05/06/2013 13:38 BST | Updated 05/08/2013 06:12 BST

Introducing the Orchestra With No Conductor

Imagine you're playing Pictionary. To your slight horror, the word that comes up is 'orchestra'. Where do you start? With so many instruments to depict, the easiest thing to do, unquestionably, is to start with something intrinsic and central to all orchestras: the conductor.

But what if an orchestra had no conductor? What would happen? Would the diverse tribes that comprise the ensemble play as normal, or would there be anarchy, bedlam and discontent, like a nation without its prime minister? (Okay, let's not dwell on that analogy.)

This Sunday, you can find out what happens as conductorless orchestra Spira Mirabilis comes to town. I first saw them two years ago and now wouldn't miss their concerts for the world. To be fair, the members of Spira haven't ejected their conductor in a revolutionary coup: drawing players from Europe's finest orchestras, they all work with and rely upon conductors week-in week-out. But for once they wondered whether it might reawaken some of their own innate creativity and responsibility to attempt putting a piece together on their own.

Thankfully this isn't a 100-strong symphony orchestra, it's a relatively small group - just 23 on their visit to London's Southbank Centre this Sunday afternoon - but that's surely still enough to cause havoc. Imagine the rehearsals. Who decides which bits to focus on, what changes to make, when to break for tea?

Having seen Spira Mirabilis in concert, and in rehearsal, I can't quite tell you how the magic happens, but it does. Somehow, instead of relying on someone else to take the lead, they all do it. Nobody is a passenger. Everyone's driving. Which doesn't mean it's a swarm of egos either. Watching them, you'll notice their eyes are seldom on the sheet music in front of them. They are all constantly watching each other. And listening to each other too.

Somehow, this hyper-reliance on the senses makes their music seem spectacularly alive. I've seen them perform two Beethoven symphonies and both times these classic works, over two hundred years old, have seemed brand new, every note considered afresh by every player.

The practice isn't new. For a long time, there were no conductors. This only changed in the 17th century when composers like Jean-Baptiste Lully felt compelled to stand in front of the ensemble and keep time by tapping a heavy rod against the floor (the familiar baton took its place after Lully accidentally impaled his foot with said rod, developed gangrene and died).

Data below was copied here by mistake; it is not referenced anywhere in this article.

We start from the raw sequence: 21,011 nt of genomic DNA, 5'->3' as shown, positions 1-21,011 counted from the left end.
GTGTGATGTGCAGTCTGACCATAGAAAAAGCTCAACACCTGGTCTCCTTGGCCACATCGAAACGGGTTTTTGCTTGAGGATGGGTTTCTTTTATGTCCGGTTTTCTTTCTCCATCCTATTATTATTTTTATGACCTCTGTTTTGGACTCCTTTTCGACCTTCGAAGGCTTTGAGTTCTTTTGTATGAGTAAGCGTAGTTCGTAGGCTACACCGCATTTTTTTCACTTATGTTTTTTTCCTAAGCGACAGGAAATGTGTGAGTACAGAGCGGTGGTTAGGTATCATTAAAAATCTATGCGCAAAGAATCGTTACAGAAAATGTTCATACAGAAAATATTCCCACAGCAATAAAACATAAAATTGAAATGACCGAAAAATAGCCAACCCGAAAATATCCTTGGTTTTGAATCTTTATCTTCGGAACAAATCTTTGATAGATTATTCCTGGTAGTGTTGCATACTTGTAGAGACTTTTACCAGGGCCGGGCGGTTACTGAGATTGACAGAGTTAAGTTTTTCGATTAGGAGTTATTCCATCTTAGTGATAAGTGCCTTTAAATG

Nowadays, some ensembles often perform without a conductor, the lead violin demonstrably directing the proceedings instead. But Spira goes one step further: the lead violin remains just one voice in the mix, and the cellos or oboes are just as likely to take charge at any moment if they collectively feel this best serves the music. It wouldn't work with any piece, and Spira has the luxury of retreating to an idyllic Italian hilltown to spend hours finessing one work at a time, but the effect is still remarkable.

This week their choice of music is particularly exciting. They will perform Richard Strauss' extraordinary Metamorphosen, written in 1945. It's a tough piece that requires serious marshalling: my own orchestra Southbank Sinfonia has just conquered it with the help of legendary conductor Vladimir Ashkenazy. It's written for 23 solo string players, a myriad voices each following their own path, striving for unity yet fractured by the atrocity of the Second World War.

I can't quite imagine it without a conductor, but I'll be right there in the stalls to see it done. Strauss wrote the piece as a means of trying to find some consolation, some humanity, in the wake of devastating events. Here we are reminded that this is often what orchestras represent: they are a gathering of individuals, each with their own story, their own voice and views, yet together they meld their differences into a united strength, beauty and accord. Aren't these great values for us all to live by?

Even with a conductor, this is apparent, though in Spira Mirabilis you see the prospect at its purest: it's all for one and one for all.